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Duals with the Dutch - The Honourable East India Company in Siam

Duals with the Dutch - The Honourable East India Company in Siam

In late December 1600, as the winter dark fell over the drizzling, grim but bustling streets of London, passersby may have heard a cheer emanate from the lamp-lit windows of a building in Leadenhall St. Inside were some of the city’s leading lords and merchants who had just agreed to form a joint stock trading company for undertaking eastern trade, the Honourable East India Company or HEIC, which was given a monopoly by the king over all eastern trade.

By Colin Mackay

Monday 10 September 2018, 09:00AM

The Honourable East India Company Vs The Dutch East India Company

The Honourable East India Company Vs The Dutch East India Company

The HEIC started by trading in India; in 1612 it dispatched the ship, The Globe, armed with a gilded letter from King James I of the United Kingdom to try to open trade with Siam and the Malay Peninsula. The Globe first called in at Patani, where they were “met with an honourable reception from the queen and the people, but with some distaste from the Dutch.”

The clearly enamoured English scribe from The Globe described the queen of Patani as “tall of person and full of majestie… having in all the Indes not scene any lyke her.” He reported that Patani was a most flourishing port with some 500 foreigners; Portuguese, Japanese, Chinese and Dutch were already living there and the port was “resorted to by ships from Surat, Goa, the Coromandel coast… and junks from China and Japan.”

The queen of Patani agreed to a trade compact with the English, who noted, “after much running, toyling and giving of gifts, wee got leave to build a pack house hard by the Dutch house.” The Globe then sailed on north to Ayutthaya. Peter Floris, a Dutchman who was left in charge of the Dutch East India Company (Vereenigde Oostindische Compagnie; VOC) trade factory in Patani, later reported “the strangest robberye” in their newly built palm-leaf-thatched pack house.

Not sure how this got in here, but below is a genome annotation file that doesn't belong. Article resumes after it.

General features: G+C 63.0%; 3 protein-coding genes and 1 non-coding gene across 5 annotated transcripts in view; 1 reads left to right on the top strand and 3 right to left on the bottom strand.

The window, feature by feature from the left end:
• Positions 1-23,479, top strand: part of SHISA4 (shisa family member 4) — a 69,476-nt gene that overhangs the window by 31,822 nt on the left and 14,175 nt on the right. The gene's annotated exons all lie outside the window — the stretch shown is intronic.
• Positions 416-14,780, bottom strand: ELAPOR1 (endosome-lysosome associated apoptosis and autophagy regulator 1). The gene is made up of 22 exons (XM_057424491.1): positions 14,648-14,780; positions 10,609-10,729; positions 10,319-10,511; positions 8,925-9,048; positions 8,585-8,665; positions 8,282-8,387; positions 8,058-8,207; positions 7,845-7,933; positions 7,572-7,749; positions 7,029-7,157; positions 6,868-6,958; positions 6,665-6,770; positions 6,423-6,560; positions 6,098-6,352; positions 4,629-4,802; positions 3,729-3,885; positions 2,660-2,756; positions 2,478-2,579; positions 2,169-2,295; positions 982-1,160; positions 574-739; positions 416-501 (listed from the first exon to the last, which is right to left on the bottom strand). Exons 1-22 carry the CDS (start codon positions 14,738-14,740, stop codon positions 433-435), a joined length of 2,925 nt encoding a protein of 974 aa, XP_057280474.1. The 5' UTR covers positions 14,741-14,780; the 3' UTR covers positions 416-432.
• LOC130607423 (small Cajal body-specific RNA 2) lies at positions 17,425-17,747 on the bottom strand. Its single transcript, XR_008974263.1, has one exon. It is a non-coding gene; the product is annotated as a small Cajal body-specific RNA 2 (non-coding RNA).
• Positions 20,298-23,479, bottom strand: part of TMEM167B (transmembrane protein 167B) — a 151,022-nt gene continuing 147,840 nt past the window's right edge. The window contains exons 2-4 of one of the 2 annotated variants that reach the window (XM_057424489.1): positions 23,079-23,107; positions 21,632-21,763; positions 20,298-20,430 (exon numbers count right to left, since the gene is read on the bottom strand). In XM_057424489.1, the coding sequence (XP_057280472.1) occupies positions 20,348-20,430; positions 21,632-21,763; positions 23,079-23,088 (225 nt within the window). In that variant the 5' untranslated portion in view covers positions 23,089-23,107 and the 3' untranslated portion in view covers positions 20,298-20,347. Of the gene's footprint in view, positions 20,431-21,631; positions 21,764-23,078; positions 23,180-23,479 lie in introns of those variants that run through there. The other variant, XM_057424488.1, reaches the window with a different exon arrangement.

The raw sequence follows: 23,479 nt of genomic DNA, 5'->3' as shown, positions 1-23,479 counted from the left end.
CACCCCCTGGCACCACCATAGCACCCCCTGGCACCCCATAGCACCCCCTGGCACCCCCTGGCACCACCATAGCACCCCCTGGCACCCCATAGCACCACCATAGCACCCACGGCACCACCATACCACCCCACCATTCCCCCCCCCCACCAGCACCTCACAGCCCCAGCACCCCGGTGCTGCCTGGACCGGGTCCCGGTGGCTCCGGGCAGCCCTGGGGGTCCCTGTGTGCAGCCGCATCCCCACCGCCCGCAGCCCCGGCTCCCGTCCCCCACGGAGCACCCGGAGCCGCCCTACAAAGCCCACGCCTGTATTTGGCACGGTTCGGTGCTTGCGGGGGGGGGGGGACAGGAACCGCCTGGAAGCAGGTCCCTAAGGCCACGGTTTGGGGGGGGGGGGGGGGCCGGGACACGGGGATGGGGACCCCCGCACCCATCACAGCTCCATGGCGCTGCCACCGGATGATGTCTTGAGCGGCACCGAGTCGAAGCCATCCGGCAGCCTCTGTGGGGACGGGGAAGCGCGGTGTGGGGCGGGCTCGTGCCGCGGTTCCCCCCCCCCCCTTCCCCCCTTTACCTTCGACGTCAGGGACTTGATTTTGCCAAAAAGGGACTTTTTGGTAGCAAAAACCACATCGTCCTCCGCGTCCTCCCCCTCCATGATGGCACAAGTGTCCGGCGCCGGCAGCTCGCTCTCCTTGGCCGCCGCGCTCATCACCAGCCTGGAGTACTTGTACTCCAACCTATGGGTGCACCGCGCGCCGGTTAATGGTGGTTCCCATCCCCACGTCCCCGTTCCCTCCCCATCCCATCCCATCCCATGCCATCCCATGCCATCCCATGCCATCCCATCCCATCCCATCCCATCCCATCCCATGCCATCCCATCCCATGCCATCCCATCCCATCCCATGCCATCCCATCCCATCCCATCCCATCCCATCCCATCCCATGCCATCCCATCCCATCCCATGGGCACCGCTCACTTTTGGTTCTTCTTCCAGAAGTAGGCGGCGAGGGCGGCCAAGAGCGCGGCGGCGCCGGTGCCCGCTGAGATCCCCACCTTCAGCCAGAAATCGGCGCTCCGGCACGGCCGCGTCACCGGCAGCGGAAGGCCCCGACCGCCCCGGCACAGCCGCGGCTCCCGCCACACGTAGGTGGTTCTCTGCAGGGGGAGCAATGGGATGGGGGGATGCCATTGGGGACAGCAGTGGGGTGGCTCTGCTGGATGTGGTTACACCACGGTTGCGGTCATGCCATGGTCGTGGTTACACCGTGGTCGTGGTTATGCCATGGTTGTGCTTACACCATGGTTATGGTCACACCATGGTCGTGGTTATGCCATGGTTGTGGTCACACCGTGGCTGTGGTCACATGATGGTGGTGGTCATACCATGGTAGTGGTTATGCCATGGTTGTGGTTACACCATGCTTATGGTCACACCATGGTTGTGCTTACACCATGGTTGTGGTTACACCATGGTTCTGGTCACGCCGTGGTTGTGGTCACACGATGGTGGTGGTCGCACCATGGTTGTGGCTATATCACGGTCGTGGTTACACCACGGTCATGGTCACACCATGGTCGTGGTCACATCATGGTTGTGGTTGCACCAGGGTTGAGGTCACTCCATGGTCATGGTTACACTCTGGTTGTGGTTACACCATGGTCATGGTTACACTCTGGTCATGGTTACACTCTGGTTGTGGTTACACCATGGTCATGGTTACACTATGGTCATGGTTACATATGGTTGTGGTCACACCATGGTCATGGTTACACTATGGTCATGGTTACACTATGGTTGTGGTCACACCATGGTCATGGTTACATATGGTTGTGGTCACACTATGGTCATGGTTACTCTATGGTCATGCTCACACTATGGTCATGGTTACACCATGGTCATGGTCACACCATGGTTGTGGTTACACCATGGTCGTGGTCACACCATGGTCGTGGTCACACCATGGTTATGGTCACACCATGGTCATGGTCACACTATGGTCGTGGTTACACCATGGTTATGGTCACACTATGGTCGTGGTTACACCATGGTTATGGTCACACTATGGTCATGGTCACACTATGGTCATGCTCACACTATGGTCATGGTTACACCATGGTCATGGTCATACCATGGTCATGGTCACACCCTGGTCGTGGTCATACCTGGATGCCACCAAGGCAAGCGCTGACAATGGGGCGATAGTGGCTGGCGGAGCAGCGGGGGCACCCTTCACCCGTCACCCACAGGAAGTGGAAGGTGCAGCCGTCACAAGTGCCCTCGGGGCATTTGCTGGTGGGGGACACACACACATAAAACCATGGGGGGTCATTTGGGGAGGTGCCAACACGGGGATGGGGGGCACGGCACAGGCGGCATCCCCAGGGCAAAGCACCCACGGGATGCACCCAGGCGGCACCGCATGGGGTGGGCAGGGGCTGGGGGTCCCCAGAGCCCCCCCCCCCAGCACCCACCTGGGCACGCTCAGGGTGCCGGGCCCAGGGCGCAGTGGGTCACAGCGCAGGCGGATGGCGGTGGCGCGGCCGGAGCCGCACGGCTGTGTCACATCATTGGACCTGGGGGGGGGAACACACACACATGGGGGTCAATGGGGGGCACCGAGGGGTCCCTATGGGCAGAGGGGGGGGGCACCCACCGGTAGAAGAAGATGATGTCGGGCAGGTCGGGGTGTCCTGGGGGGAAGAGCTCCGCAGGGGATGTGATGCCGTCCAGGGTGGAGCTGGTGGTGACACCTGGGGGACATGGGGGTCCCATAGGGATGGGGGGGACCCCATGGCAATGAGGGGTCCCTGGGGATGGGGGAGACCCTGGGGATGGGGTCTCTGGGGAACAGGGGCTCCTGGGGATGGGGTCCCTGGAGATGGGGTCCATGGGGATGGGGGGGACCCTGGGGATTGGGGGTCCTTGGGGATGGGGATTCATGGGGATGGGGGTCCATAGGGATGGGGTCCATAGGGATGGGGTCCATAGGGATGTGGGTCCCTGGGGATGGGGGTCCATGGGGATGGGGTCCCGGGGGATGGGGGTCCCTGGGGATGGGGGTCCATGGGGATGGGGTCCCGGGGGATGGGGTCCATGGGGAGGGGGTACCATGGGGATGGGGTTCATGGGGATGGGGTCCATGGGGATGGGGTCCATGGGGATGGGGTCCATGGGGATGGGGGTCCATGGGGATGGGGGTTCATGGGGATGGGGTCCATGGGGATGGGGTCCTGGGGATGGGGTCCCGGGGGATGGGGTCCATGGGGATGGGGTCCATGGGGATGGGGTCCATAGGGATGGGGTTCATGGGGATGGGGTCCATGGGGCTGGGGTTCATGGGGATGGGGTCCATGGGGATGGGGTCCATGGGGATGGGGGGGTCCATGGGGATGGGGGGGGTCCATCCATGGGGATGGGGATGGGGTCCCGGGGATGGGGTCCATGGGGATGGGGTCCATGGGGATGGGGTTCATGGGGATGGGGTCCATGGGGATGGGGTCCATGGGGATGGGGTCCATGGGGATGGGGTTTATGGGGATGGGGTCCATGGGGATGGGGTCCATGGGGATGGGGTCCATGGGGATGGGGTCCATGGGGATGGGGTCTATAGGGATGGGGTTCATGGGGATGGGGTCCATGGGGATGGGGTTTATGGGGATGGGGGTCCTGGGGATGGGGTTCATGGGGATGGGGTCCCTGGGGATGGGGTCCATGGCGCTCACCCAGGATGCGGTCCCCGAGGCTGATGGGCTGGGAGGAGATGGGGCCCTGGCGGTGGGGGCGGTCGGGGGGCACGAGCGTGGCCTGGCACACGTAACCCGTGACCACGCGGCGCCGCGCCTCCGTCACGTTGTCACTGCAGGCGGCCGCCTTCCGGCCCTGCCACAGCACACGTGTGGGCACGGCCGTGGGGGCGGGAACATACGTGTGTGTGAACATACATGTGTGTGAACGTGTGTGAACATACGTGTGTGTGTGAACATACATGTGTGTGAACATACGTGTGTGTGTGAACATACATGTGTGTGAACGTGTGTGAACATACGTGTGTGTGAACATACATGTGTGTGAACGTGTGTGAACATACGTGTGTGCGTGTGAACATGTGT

“Being all of us in the house above 15 persons sleeping, Mr. Lucas and I in a bedde aparte lying close together, having a great black dogge lying under my cabine, my trunke standing at my feete, being no greater space between the bedde and coffer butt that onely the lidde might shut and open, yet notwithstanding all this and a lamp burning, thieves forced the padlock of the chest and stole [all the cash] and dyvers other things such as appareill, linen and my rapier which had at leaste 25 Rupies in silver upon it.”

The robbery, however, may have just been a fiction concocted to cover the HEIC employees for having sold the goods themselves to pay for their drinking, gambling and womanising – not an uncommon occurrence amongst the somewhat dissolute HEIC factors in the East.

When The Globe arrived off Paknam fort at the mouth of the Chao Phraya River, the ship’s scribe tells us, “the native shabandhar [customs officer] of the port came down… mainly with an eye to a personal present”. These were duly given and the ship was allowed into the Chao Phraya River. After off-loading the ship’s cannon at the fort of Bangkok down river from Ayutthaya, as was customary for any visiting ship, the crew sailed and rowed the ship upriver to Ayutthaya.